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Jul 18, 2022Liked by Joseph Politano

Thank you for your posts. I find your reasoning clear and insightful, and I appreciate you citing the data sources, which helps me follow up. (And thank you for explaining nuances in various data series!)

Toward the end of this post you write, "The 2018 scenario is one in which the Fed reacts early to deteriorating financial and economic conditions and swiftly reverses course on its policy outlook." Do the Fed and US government have less room to adjust policy today compared to in 2018? In particular, do current high inflation and low real interest rates force the Fed's hand to continue monetary tightening, more or less regardless of how the real economy responds, until inflation comes down to "reasonable" rates? Is there justified concern that historically high levels of national debt, globally, will interact with inflation, especially as central banks raise interest rates?

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Thank you! I am very glad you're enjoying.

I think there definitely is a larger political constraint on the Fed thanks to how high inflation is—and they really need to see inflation come down before they can let up now. As for the fiscal sustainability question, that's a topic for a future post I will be writing so I will hold my tongue for now!

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I think this is the best post in a while about the current state of the economy, just because we are comparing the data now with the data during / right before past recessions. Even though every recession is different, how useful an indicator is seems to be determined by how well it actually indicates for past, similar recessions.

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Thank you! I am glad you enjoyed the piece!

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Jul 9, 2022Liked by Joseph Politano

I keep looking at the data and too much continues to be trending lower, at least the forward looking data, for me to believe that we will avoid a recession. Friday's NFP number will actually just make things worse as the Fed will feel bulletproof for longer and possibly tighten even more aggressively. Given their inability to pivot smoothly is legendary, I fear the recession will be deeper than you describe here. Too many massive bubbles imploding.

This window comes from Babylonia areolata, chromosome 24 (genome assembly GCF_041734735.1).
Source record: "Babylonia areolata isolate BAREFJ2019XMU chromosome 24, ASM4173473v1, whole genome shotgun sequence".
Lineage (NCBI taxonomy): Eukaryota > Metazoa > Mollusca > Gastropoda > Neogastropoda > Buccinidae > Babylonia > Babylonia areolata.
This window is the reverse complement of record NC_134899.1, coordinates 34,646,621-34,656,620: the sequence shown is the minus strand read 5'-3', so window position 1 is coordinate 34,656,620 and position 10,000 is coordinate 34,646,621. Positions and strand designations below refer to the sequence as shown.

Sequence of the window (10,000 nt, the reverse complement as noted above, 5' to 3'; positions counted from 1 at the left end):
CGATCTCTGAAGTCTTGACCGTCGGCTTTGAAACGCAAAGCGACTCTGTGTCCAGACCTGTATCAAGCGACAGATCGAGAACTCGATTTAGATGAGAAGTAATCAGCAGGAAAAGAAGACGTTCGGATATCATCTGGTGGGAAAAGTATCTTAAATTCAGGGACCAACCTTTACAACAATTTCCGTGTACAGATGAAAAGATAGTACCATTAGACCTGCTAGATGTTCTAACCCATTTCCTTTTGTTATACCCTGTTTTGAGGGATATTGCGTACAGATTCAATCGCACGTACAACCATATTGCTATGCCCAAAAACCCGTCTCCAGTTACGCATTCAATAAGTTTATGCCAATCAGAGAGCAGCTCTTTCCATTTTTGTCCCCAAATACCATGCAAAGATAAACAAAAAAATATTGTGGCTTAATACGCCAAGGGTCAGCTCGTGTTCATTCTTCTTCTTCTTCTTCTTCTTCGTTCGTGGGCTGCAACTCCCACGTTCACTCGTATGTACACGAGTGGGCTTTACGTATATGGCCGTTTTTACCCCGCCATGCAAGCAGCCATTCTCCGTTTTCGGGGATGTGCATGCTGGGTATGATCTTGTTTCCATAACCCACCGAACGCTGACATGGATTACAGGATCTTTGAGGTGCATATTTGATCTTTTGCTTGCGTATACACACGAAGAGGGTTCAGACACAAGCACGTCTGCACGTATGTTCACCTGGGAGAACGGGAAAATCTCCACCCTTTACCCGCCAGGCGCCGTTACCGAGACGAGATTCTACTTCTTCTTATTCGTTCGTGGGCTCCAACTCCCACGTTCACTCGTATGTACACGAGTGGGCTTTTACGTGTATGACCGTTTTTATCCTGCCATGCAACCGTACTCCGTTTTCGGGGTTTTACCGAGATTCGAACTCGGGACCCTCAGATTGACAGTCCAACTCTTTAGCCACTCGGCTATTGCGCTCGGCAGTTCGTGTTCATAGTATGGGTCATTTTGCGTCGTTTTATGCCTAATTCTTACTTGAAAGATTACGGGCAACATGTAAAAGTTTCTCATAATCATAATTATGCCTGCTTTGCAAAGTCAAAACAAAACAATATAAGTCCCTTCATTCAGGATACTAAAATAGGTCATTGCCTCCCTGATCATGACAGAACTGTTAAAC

But thanks for the clear explanations Joe, your writing is terrific.

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Thank you!

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great post joey!

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Thank you!

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Jul 9, 2022Liked by Joseph Politano

Well it is not Sri Lanka where the President and Prime Minister have had to run for it because of the collapse of the economy. The mob have taken revenge by swimming in the Presidential pool.

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Fascinating post, as always. But I have a question: you often refer to 'tightening financial conditions' and 'worsening financial conditions', sometime in consecutive sentences. Are these the same thing - and the switch in adjectives is just for style points - or different? I would argue that there is a good case for saying that they are different and being precise in the usage. To me, 'tightening' is just that. It's about the direction of policy. I don't think of 'tighter' as necessarily bad or as 'worse' than looser. Tight money may be a desirable response to an overheated situation: such as the rapid recent-year year increases in home prices and the high percentage of speculative buyers. By contrast, 'worsening conditions' evokes for me the situation where defaults are increasing, lender balance sheets are indeed 'worsening', and loan volumes are falling, not because interest rates are high but because lenders can't or won't take as much exposure as they did in previous periods. Recessions have a financial side as well as an employment side, and it may be prudent to save some descriptive powder for that situation. More importantly, a distinct 'worsening' suggests a set of indicators distinct from yield curves and spreads: it suggests default rates, loan and underwriting volumes, pace of credit downgrades, etc. The current shakeout in startup funding may really speak to worsening conditions and may even be predicting something.

All of the above is just a small point. I love these posts and learn a lot from them. TB

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I use "tightening" and "worsening" interchangeably for financial conditions and consciously use them both together—after talking to a lot of laypeople about the state of the economy I have realized that the "tightening/loosening" phraseology is really unintuitive. I have had many conversations where I say "the labor market is tight" and people have responded back with "yes, it is very difficult to find a job right now" or when I say "banks are tightening credit" and people go "yes, they'll lend to anyone nowadays." So I try to use strengthening/improving and weakening/worsening in place of or alongside tightening/loosening to make the point clearer. It's hard because no matter what word you use the connotations will be difficult to manage—obviously tighter monetary policy will increase likelihood of default for a lot of borrowers, but is using "worsening" appropriate or histrionic? I'm not sure, but it is a communication issue I still think a lot about.

Regardless, I'm very glad you enjoyed an appreciate the comment.

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Thanks for the response - and the clarification. Cheers, TB

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